Watching many in Australia’s commercial elite talk about China is increasingly like watching mainland Chinese television.
Occasionally, informative things are said, but it is also always important to keep in mind the topics that are not discussed and the issues not given prominence.
Let me give you an example of what I mean. Last year Australia’s leading corporations, almost without exception, took out a full-page advertisement voicing their support for same-sex marriage — human right, apparently; an issue on which our captains of industry could no longer remain silent.
Yet what you will never see is a similar full-page advertisement calling for Nobel laureate Liu Xiaobo, or indeed any of China’s political prisoners, to be released.
With the growing importance of China to their business, most Australian chief executives would rather eat fried scorpion in Sichuan than venture an opinion on anything Beijing deems “sensitive”. There is no shortage of sensitive topics.
Last month Ethan Gutmann author of the book, The Slaughter, visited Australia. He presented evidence — detailed, credible evidence — that the Chinese government had been complicit in widespread harvesting of the organs of political prisoners (primarily the Falun Gong but also “house Christians” and other persecuted groups).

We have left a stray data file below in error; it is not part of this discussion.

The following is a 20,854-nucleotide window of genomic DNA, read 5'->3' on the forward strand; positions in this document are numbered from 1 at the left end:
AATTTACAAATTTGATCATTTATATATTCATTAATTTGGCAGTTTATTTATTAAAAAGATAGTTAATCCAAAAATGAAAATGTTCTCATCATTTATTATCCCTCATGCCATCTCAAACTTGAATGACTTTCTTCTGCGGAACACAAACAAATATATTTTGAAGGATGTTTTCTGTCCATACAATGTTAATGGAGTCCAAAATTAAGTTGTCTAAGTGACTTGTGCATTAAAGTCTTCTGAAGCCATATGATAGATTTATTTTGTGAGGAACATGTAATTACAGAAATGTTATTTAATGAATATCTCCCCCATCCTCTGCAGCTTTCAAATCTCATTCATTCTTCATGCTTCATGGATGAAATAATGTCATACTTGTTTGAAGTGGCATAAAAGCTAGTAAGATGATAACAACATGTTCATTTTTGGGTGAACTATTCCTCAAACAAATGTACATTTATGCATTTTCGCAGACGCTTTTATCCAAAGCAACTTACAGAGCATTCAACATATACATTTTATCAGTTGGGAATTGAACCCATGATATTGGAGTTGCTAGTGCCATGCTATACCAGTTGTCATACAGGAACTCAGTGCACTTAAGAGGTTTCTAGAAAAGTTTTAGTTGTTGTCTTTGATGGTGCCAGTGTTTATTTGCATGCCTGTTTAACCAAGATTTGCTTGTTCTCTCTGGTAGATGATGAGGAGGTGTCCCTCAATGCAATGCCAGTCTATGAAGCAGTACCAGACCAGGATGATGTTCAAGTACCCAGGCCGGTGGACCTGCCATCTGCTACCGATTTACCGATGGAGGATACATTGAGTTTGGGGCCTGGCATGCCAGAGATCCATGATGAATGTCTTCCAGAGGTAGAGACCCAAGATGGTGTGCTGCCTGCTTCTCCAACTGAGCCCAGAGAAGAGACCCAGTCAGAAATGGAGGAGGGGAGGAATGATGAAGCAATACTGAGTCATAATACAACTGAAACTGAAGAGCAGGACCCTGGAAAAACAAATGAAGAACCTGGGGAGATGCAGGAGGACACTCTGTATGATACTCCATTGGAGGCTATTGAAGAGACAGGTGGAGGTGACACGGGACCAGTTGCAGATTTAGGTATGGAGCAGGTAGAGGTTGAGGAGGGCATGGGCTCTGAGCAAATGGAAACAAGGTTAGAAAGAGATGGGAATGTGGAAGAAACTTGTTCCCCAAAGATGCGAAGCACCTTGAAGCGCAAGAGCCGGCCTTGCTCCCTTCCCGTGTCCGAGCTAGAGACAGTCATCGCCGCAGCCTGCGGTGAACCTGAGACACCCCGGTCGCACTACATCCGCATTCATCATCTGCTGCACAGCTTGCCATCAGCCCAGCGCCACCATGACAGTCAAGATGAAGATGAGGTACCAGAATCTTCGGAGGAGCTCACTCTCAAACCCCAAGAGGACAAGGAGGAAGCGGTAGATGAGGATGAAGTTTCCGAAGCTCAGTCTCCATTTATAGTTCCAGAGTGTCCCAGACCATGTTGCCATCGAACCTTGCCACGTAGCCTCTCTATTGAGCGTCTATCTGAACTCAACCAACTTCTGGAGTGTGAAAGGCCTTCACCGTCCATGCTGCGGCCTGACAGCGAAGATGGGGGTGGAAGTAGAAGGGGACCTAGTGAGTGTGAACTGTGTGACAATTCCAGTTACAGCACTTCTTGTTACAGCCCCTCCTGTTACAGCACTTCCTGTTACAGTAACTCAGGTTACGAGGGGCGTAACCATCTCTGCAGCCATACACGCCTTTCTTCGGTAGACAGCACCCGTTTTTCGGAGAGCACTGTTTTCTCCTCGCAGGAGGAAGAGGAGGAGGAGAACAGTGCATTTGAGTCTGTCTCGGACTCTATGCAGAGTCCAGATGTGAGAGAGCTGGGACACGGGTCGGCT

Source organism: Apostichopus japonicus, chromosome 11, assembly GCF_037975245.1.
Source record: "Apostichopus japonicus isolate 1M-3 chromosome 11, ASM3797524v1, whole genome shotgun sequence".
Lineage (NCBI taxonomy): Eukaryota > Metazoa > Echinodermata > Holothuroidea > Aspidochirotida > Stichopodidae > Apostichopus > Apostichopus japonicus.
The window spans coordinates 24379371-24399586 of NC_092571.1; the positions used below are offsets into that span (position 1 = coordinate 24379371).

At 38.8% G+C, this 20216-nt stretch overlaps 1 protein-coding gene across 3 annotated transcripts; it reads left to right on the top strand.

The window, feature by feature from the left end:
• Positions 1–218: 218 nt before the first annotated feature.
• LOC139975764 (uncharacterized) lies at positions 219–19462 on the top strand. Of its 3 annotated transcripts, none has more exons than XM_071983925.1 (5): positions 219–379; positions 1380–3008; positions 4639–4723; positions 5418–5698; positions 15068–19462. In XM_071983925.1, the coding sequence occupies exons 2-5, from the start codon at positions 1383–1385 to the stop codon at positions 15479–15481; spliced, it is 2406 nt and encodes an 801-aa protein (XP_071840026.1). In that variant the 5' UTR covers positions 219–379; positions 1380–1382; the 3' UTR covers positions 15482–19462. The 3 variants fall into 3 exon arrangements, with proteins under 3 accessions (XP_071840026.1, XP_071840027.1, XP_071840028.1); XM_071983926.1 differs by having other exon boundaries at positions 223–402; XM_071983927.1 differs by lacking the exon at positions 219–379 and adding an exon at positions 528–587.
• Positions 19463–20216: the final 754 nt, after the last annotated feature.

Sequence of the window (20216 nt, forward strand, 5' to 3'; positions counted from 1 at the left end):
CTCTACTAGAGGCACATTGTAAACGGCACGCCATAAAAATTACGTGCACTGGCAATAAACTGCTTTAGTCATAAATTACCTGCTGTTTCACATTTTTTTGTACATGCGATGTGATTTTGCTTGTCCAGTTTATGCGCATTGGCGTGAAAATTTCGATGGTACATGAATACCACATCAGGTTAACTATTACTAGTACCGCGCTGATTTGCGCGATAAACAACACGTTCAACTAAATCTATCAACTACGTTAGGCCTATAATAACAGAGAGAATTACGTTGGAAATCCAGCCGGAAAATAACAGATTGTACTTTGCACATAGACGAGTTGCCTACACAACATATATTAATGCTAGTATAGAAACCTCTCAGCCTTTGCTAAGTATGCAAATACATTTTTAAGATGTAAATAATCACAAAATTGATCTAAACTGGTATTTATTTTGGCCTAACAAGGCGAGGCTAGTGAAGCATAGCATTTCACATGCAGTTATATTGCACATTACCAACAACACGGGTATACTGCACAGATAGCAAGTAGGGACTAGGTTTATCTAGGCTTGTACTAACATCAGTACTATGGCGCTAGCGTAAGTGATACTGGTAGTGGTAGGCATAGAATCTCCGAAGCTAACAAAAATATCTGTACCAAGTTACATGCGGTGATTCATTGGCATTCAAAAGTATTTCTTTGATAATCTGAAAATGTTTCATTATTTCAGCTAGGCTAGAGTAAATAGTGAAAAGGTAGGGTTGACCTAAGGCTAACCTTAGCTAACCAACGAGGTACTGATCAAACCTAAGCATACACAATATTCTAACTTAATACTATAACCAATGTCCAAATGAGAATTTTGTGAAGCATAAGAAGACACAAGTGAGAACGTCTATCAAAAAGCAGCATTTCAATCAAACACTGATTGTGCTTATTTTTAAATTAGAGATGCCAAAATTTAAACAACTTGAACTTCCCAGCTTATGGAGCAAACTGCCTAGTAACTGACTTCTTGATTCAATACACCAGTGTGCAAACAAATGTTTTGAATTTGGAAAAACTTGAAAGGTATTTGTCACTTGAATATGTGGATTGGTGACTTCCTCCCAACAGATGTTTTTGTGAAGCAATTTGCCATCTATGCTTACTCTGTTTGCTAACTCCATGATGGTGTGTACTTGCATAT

For some odd reason Bob Carr didn’t get around to giving Gutmann an invitation to Carr’s Australia-China Relations Institute. The earnest, pastel ribbon-wearing Australian celebrities also steered clear. No major Australian corporate offered champagne and canapes. None of our trendy PR agencies designed snazzy slogans (“How’s your (Chinese) kidney bean?”) to promote the issue.
Instead Carr invited Carl Hinze, an associate scholar at a Beijing-backed Confucius Institute, to give a talk on the importance of the Chinese concept of “face”.
This focus on “culture” — and the downplaying of politics and ideology — is such a typical distraction when it comes to China and completely misses the point. How precisely does “face” explain why Taiwan has a free press and Beijing does not?
Hinze is a lawyer, but it would be unfair to single him out. Many of Australia’s leading law firms sponsor Carr’s controversial China think tank, including King & Wood Mallesons, Australia’s largest law firm. It recently merged with a Chinese law firm and has a network of offices across the Middle Kingdom.
Australian law firms certainly are not known for being quiet on other issues, from global warming and refugees to Aboriginal recognition in the Constitution. Yet when it comes to China they fall strangely silent. Where is the King & Wood Mallesons-sponsored centre for the study of human rights in China?
In the name of “corporate social responsibility” Australian businesses back all sorts of causes — some worthy, some far less so.
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